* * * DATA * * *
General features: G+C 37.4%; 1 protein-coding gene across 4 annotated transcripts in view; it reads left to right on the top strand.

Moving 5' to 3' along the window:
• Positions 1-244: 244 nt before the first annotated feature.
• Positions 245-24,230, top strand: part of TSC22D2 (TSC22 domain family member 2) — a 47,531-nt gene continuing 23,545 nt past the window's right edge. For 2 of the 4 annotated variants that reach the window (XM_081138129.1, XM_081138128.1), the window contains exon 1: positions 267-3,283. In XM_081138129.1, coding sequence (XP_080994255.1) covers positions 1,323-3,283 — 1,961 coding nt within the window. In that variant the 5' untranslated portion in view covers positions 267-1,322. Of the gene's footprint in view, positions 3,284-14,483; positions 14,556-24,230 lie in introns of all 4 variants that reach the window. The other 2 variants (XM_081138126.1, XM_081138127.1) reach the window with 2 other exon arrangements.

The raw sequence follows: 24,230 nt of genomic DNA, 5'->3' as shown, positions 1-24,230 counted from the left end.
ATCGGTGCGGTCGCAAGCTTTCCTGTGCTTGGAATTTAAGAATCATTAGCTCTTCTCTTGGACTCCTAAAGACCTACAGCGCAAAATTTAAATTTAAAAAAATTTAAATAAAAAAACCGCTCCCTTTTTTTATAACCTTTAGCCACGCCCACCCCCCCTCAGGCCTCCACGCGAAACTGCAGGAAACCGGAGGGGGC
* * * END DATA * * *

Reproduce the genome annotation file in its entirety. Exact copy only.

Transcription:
General features: G+C 37.4%; 1 protein-coding gene across 4 annotated transcripts in view; it reads left to right on the top strand.

Moving 5' to 3' along the window:
• Positions 1-244: 244 nt before the first annotated feature.
• Positions 245-24,230, top strand: part of TSC22D2 (TSC22 domain family member 2) — a 47,531-nt gene continuing 23,545 nt past the window's right edge. For 2 of the 4 annotated variants that reach the window (XM_081138129.1, XM_081138128.1), the window contains exon 1: positions 267-3,283. In XM_081138129.1, coding sequence (XP_080994255.1) covers positions 1,323-3,283 — 1,961 coding nt within the window. In that variant the 5' untranslated portion in view covers positions 267-1,322. Of the gene's footprint in view, positions 3,284-14,483; positions 14,556-24,230 lie in introns of all 4 variants that reach the window. The other 2 variants (XM_081138126.1, XM_081138127.1) reach the window with 2 other exon arrangements.

The raw sequence follows: 24,230 nt of genomic DNA, 5'->3' as shown, positions 1-24,230 counted from the left end.
ATCGGTGCGGTCGCAAGCTTTCCTGTGCTTGGAATTTAAGAATCATTAGCTCTTCTCTTGGACTCCTAAAGACCTACAGCGCAAAATTTAAATTTAAAAAAATTTAAATAAAAAAACCGCTCCCTTTTTTTATAACCTTTAGCCACGCCCACCCCCCCTCAGGCCTCCACGCGAAACTGCAGGAAACCGGAGGGGGC